More than 40 mutations in the NEU1 gene have been described. Most are missense mutations, but deletions and insertions have also been described. In multiple small studies, sequencing identified all mutations in the NEU1 gene.[4, 5, 6]

 

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Contributor Information and Disclosures
Author

Karl S Roth, MD Retired Professor and Chair, Department of Pediatrics, Creighton University School of Medicine

Karl S Roth, MD is a member of the following medical societies: Alpha Omega Alpha, American Academy of Pediatrics, American College of Nutrition, American Pediatric Society, American Society for Nutrition, American Society of Nephrology, Association of American Medical Colleges, Medical Society of Virginia, New York Academy of Sciences, Sigma Xi, Society for Pediatric Research, Southern Society for Pediatric Research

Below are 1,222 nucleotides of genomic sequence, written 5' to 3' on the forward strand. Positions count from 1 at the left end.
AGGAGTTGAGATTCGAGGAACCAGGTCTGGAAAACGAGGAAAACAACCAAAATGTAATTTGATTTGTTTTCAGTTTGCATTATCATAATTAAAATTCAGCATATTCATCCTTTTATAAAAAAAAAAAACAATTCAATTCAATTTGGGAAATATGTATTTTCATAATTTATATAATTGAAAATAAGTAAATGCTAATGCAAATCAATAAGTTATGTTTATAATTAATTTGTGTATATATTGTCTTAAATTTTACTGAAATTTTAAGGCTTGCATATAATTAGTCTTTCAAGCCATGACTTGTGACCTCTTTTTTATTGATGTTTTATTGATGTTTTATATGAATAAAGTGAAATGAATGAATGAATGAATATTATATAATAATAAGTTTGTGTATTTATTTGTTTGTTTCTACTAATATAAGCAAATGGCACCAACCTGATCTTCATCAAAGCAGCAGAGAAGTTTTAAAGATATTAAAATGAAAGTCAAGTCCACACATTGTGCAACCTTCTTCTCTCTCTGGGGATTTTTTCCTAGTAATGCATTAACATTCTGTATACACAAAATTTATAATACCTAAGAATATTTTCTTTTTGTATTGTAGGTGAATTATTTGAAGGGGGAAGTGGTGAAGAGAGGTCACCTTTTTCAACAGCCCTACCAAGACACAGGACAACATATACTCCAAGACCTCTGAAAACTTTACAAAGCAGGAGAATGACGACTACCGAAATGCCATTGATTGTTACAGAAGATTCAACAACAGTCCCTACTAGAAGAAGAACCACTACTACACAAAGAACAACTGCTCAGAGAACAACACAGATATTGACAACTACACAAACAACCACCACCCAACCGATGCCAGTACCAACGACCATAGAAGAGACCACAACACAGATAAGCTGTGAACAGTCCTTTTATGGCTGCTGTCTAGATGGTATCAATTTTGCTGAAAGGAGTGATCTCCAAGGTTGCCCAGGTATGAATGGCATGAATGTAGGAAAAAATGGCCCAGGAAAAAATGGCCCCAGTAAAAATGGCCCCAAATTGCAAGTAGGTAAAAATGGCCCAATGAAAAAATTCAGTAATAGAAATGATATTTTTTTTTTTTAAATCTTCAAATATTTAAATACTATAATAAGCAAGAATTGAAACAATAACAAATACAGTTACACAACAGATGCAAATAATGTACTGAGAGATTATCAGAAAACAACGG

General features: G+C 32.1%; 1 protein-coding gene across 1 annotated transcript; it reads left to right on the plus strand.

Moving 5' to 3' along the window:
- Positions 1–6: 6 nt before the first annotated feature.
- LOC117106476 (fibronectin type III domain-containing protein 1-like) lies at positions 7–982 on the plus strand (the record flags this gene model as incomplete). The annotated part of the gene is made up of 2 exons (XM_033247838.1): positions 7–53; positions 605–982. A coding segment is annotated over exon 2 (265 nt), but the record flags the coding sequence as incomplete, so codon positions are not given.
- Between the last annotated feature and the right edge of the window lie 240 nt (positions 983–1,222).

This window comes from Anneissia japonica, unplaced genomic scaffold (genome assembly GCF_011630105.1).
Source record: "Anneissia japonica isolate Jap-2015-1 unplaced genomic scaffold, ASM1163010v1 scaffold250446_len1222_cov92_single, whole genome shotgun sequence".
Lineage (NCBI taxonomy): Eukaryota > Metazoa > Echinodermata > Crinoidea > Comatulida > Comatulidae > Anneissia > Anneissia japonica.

Disclosure: Nothing to disclose.

Coauthor(s)

Margaret M McGovern, MD, PhD Professor and Chair of Pediatrics, Stony Brook University School of Medicine

Margaret M McGovern, MD, PhD is a member of the following medical societies: American Academy of Pediatrics, American Society of Human Genetics

Disclosure: Nothing to disclose.

William B Rizzo, MD Professor, Department of Pediatrics, University of Nebraska Medical Center

William B Rizzo, MD is a member of the following medical societies: American Society of Human Genetics, Society for Inherited Metabolic Disorders

Disclosure: Nothing to disclose.

Specialty Editor Board

Mary L Windle, PharmD Adjunct Associate Professor, University of Nebraska Medical Center College of Pharmacy; Editor-in-Chief, Medscape Drug Reference

Disclosure: Nothing to disclose.

Margaret M McGovern, MD, PhD Professor and Chair of Pediatrics, Stony Brook University School of Medicine